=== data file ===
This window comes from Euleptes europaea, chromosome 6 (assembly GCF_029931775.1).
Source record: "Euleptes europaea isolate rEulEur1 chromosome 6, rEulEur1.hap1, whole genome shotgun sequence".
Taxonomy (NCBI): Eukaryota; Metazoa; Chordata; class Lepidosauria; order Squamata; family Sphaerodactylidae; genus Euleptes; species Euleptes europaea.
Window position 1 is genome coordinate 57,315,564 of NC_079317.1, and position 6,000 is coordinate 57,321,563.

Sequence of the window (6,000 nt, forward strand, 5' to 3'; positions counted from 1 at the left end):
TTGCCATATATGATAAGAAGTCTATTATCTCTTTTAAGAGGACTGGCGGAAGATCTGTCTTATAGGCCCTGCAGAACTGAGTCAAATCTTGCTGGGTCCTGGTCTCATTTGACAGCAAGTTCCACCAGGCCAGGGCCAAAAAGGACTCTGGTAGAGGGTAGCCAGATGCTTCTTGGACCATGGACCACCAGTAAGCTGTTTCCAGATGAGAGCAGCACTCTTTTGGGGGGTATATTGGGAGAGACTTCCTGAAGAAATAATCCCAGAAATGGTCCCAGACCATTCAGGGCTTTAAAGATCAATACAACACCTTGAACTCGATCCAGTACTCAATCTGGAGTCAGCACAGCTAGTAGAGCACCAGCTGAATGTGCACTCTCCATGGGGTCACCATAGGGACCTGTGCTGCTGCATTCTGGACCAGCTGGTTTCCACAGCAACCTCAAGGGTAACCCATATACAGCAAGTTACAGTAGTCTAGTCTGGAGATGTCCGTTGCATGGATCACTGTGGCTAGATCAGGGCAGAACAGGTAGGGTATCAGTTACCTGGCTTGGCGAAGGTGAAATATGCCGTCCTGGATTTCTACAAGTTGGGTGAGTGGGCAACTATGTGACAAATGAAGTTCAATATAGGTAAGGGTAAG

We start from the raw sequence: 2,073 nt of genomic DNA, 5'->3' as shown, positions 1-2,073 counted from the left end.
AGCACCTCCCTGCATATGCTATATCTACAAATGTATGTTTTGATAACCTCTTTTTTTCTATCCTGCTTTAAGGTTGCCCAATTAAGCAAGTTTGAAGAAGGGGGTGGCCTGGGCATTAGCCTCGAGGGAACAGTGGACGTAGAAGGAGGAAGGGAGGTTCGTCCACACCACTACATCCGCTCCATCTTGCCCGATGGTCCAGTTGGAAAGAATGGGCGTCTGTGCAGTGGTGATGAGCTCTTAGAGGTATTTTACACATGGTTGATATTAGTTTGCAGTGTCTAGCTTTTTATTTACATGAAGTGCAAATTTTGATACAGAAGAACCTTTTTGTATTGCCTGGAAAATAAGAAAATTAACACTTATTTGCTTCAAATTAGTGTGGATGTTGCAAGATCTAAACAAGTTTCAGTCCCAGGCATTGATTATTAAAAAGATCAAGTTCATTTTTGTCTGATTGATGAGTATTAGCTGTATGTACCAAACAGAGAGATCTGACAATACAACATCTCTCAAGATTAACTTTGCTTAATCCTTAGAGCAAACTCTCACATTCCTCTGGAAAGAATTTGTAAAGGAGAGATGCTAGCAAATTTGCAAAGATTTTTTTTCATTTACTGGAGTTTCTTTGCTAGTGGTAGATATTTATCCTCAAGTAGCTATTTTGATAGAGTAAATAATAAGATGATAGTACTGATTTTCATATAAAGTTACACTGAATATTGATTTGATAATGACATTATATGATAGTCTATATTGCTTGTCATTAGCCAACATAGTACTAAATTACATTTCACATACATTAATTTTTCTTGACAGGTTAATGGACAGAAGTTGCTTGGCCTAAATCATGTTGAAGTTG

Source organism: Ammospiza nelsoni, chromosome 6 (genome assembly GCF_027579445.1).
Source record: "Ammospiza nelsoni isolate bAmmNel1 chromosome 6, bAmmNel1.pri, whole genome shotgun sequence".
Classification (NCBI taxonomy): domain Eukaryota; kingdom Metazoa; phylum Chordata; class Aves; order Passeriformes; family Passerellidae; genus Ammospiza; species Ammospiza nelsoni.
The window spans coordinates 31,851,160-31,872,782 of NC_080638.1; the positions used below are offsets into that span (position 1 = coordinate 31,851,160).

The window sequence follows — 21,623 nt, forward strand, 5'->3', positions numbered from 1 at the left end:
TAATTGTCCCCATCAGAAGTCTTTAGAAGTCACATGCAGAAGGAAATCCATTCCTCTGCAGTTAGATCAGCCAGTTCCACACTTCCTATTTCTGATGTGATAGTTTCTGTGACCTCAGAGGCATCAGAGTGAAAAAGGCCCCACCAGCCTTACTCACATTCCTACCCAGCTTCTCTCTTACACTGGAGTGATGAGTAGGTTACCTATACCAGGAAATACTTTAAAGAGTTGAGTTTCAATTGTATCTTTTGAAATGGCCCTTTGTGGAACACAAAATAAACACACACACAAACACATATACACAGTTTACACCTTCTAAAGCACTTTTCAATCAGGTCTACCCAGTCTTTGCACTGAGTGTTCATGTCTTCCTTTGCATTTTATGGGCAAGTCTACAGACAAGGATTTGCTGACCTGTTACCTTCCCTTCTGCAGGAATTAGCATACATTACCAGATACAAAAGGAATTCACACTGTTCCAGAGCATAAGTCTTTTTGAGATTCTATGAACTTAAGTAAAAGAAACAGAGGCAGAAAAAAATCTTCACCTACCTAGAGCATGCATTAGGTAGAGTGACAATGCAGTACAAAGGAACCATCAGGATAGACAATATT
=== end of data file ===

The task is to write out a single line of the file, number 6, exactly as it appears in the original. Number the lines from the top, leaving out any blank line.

TTGCCATATATGATAAGAAGTCTATTATCTCTTTTAAGAGGACTGGCGGAAGATCTGTCTTATAGGCCCTGCAGAACTGAGTCAAATCTTGCTGGGTCCTGGTCTCATTTGACAGCAAGTTCCACCAGGCCAGGGCCAAAAAGGACTCTGGTAGAGGGTAGCCAGATGCTTCTTGGACCATGGACCACCAGTAAGCTGTTTCCAGATGAGAGCAGCACTCTTTTGGGGGGTATATTGGGAGAGACTTCCTGAAGAAATAATCCCAGAAATGGTCCCAGACCATTCAGGGCTTTAAAGATCAATACAACACCTTGAACTCGATCCAGTACTCAATCTGGAGTCAGCACAGCTAGTAGAGCACCAGCTGAATGTGCACTCTCCATGGGGTCACCATAGGGACCTGTGCTGCTGCATTCTGGACCAGCTGGTTTCCACAGCAACCTCAAGGGTAACCCATATACAGCAAGTTACAGTAGTCTAGTCTGGAGATGTCCGTTGCATGGATCACTGTGGCTAGATCAGGGCAGAACAGGTAGGGTATCAGTTACCTGGCTTGGCGAAGGTGAAATATGCCGTCCTGGATTTCTACAAGTTGGGTGAGTGGGCAACTATGTGACAAATGAAGTTCAATATAGGTAAGGGTAAG